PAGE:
Haverhill to Cambridge – Metro Connection
Dated 12 December 2019, Rail Haverhill – in collaboration with its campaign partners – sent the following to Mayor James Palmer, Mayor of Cambridgeshire and Peterborough.
The Rail Haverhill Group is encouraged to see progress being made with plans for improved transport facilities in the city of Cambridge and the surrounding urban areas together with regional extensions to Haverhill, Mildenhall, etc.
The recent Greater Cambridge Partnership Public Consultation presentation on ‘Cambridge South East Transport’ proposals was attended by Rail Haverhill members and discussed in detail at our most recent meeting.
Continued inclusion of a reinstated public transport link from Haverhill to Cambridge is welcomed. This is particularly important to residents, who now and in the future make an important contribution to Cambridge and its economic growth. Haverhill itself continues to grow strongly, and this is placing increasing pressure on the existing road network and particularly on the A1307.
Our group strongly supports the CPCA objective of delivering a first class integrated transport network, segregated from public roads, based on proven technology and operational experience. However, drawing on the information we have seen published, particularly the recent Steer Report dated 17 June 2019 entitled ‘The Cambridgeshire and Peterborough Local Transport Plan’, we are concerned that the vehicle system currently proposed for delivery of CAM fails to meet these criteria, since it has not to our knowledge been proven and delivered anywhere in the world for a metro of the size being considered for Cambridgeshire. Nor is there an existing operational system in the UK.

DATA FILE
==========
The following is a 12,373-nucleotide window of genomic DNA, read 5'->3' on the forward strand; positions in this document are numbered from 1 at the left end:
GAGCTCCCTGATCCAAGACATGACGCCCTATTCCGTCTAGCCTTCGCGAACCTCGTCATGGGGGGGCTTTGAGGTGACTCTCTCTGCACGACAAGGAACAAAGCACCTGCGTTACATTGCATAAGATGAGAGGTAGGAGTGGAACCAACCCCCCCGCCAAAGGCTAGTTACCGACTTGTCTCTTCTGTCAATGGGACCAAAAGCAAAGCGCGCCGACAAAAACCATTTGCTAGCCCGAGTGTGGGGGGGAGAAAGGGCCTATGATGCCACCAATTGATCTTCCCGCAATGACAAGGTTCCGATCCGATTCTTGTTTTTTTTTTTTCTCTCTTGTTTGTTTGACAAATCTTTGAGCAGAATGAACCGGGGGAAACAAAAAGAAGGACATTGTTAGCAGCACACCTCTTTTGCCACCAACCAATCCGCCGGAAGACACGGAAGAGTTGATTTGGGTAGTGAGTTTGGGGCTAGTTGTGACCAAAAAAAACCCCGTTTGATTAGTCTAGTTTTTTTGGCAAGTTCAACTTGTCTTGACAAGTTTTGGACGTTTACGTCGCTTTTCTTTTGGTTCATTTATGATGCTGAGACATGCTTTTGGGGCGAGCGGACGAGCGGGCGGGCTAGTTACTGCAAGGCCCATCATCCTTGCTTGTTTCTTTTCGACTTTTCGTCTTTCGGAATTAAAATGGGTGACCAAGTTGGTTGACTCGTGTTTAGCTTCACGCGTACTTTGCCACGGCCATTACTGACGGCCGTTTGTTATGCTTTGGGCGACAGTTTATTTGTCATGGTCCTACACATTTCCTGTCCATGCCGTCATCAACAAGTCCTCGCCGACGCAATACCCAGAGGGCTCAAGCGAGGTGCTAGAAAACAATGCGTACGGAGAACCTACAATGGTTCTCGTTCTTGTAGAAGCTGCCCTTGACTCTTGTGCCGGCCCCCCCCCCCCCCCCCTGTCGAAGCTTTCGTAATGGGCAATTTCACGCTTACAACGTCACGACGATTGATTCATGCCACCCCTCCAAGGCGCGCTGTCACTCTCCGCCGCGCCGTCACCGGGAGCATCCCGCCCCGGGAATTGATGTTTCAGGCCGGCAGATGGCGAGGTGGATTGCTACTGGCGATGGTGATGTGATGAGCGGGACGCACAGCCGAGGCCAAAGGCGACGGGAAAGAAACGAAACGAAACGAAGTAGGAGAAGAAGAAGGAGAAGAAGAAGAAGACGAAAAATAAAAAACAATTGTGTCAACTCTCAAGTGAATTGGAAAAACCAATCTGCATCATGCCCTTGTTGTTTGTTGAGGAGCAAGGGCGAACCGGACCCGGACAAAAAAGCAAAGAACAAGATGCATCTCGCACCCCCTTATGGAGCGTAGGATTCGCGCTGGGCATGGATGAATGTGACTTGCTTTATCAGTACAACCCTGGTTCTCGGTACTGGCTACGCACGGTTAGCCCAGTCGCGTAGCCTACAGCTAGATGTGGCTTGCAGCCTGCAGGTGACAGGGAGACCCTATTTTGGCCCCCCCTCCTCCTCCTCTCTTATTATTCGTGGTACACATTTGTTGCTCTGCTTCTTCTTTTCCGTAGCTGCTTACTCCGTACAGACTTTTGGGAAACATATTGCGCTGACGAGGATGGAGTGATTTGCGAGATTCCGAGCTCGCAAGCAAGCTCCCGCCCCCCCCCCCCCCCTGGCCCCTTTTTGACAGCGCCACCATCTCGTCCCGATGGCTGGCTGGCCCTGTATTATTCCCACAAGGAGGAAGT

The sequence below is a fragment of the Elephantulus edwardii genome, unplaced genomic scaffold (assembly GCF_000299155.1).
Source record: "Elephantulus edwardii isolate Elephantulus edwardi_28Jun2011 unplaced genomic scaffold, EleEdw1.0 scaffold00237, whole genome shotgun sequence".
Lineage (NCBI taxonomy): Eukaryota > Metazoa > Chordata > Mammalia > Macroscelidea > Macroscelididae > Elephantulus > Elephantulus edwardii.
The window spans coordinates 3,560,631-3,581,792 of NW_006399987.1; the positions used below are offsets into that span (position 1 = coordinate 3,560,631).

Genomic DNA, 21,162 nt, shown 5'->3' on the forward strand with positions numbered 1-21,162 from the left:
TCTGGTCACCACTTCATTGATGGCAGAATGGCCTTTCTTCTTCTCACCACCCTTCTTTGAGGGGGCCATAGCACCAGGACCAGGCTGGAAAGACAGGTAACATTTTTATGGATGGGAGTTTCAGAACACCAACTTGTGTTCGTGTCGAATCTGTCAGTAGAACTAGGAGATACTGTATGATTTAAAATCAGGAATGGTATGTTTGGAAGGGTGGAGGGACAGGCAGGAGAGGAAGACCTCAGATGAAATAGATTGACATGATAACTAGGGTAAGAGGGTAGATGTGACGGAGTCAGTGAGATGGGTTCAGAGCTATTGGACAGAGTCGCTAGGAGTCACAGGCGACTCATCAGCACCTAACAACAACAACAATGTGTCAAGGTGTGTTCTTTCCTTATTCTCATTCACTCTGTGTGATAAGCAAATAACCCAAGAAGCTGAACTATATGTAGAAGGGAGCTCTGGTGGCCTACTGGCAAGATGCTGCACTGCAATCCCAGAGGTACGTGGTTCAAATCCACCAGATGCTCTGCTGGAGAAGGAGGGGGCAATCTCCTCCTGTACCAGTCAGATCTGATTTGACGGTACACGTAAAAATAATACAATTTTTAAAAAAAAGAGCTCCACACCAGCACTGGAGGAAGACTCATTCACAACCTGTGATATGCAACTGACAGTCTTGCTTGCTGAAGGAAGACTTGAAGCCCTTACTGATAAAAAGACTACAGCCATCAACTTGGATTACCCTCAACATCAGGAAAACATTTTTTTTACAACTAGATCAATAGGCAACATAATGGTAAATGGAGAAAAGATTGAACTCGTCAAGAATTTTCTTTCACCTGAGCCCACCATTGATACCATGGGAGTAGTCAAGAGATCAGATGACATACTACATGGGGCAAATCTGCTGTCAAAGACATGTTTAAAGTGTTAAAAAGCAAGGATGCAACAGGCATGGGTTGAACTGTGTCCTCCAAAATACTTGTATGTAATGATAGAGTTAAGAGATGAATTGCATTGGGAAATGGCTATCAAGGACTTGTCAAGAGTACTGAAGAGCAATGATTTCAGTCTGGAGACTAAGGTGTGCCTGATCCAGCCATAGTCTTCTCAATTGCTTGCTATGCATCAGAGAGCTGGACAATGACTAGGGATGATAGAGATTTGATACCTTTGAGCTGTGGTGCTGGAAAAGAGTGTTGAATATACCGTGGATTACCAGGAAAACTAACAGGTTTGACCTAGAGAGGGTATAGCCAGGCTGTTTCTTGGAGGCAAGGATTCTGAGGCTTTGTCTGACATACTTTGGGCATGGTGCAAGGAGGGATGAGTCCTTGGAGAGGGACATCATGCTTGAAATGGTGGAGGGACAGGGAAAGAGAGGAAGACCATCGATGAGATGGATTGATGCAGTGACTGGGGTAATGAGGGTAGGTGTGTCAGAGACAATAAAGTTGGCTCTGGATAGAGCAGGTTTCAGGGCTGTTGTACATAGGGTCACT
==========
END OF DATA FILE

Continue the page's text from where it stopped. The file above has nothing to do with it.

We are very concerned that an unproven system poses numerous safety, technical and regulatory hurdles, which may place the delivery of the much-needed metro at risk. Such risks we believe are unnecessary, since the Strategic Outline Business Case for CAM showed that a Light Rail system using proven technology could be delivered for a comparable cost to that of a Battery powered Rubber Tyre Bus. We strongly support a Light Rail system that is scalable, sustainable and economically feasible versus other unproven technologies; the former being a system strongly supported by the numerous examples in operation throughout the UK and elsewhere in the world.
We recall your discussions with Matt Hancock MP and local and regional Councillors held at Portcullis House in 2017, when that meeting endorsed Light Rail as the technology appropriate to deliver the metro and through this support regional economic growth, while meeting environmental and social objectives. We recall that you were elected on the basis of this vision for the metro.
Moreover, the Portcullis House meeting appeared to recognise the important role that Haverhill plays in supporting the success of the Cambridgeshire economy, and the consequent need to work across political boundaries. Currently we have received close on 5000 signatures supporting a Light Rail link between Haverhill and Cambridge.